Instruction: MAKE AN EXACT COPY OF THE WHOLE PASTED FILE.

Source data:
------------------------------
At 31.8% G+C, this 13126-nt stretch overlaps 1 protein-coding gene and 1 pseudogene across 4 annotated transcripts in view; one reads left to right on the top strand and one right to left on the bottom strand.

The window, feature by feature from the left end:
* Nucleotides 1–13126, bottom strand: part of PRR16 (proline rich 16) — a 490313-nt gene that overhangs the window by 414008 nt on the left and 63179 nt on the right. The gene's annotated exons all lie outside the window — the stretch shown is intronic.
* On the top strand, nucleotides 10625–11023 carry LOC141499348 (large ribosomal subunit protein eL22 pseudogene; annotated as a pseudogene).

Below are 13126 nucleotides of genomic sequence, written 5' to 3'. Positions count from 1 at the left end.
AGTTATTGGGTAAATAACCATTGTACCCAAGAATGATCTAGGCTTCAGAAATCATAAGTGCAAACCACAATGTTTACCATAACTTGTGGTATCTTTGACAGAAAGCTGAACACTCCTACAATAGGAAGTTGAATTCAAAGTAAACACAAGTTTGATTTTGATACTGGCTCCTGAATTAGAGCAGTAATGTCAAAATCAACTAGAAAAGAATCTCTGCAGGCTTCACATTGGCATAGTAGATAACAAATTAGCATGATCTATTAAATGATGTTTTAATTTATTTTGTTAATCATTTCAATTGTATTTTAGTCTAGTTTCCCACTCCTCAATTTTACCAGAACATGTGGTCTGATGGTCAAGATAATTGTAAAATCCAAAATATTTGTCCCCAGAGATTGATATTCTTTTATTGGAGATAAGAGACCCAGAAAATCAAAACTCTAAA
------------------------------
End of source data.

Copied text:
At 31.8% G+C, this 13126-nt stretch overlaps 1 protein-coding gene and 1 pseudogene across 4 annotated transcripts in view; one reads left to right on the top strand and one right to left on the bottom strand.

The window, feature by feature from the left end:
* Nucleotides 1–13126, bottom strand: part of PRR16 (proline rich 16) — a 490313-nt gene that overhangs the window by 414008 nt on the left and 63179 nt on the right. The gene's annotated exons all lie outside the window — the stretch shown is intronic.
* On the top strand, nucleotides 10625–11023 carry LOC141499348 (large ribosomal subunit protein eL22 pseudogene; annotated as a pseudogene).

Below are 13126 nucleotides of genomic sequence, written 5' to 3'. Positions count from 1 at the left end.
AGTTATTGGGTAAATAACCATTGTACCCAAGAATGATCTAGGCTTCAGAAATCATAAGTGCAAACCACAATGTTTACCATAACTTGTGGTATCTTTGACAGAAAGCTGAACACTCCTACAATAGGAAGTTGAATTCAAAGTAAACACAAGTTTGATTTTGATACTGGCTCCTGAATTAGAGCAGTAATGTCAAAATCAACTAGAAAAGAATCTCTGCAGGCTTCACATTGGCATAGTAGATAACAAATTAGCATGATCTATTAAATGATGTTTTAATTTATTTTGTTAATCATTTCAATTGTATTTTAGTCTAGTTTCCCACTCCTCAATTTTACCAGAACATGTGGTCTGATGGTCAAGATAATTGTAAAATCCAAAATATTTGTCCCCAGAGATTGATATTCTTTTATTGGAGATAAGAGACCCAGAAAATCAAAACTCTAAA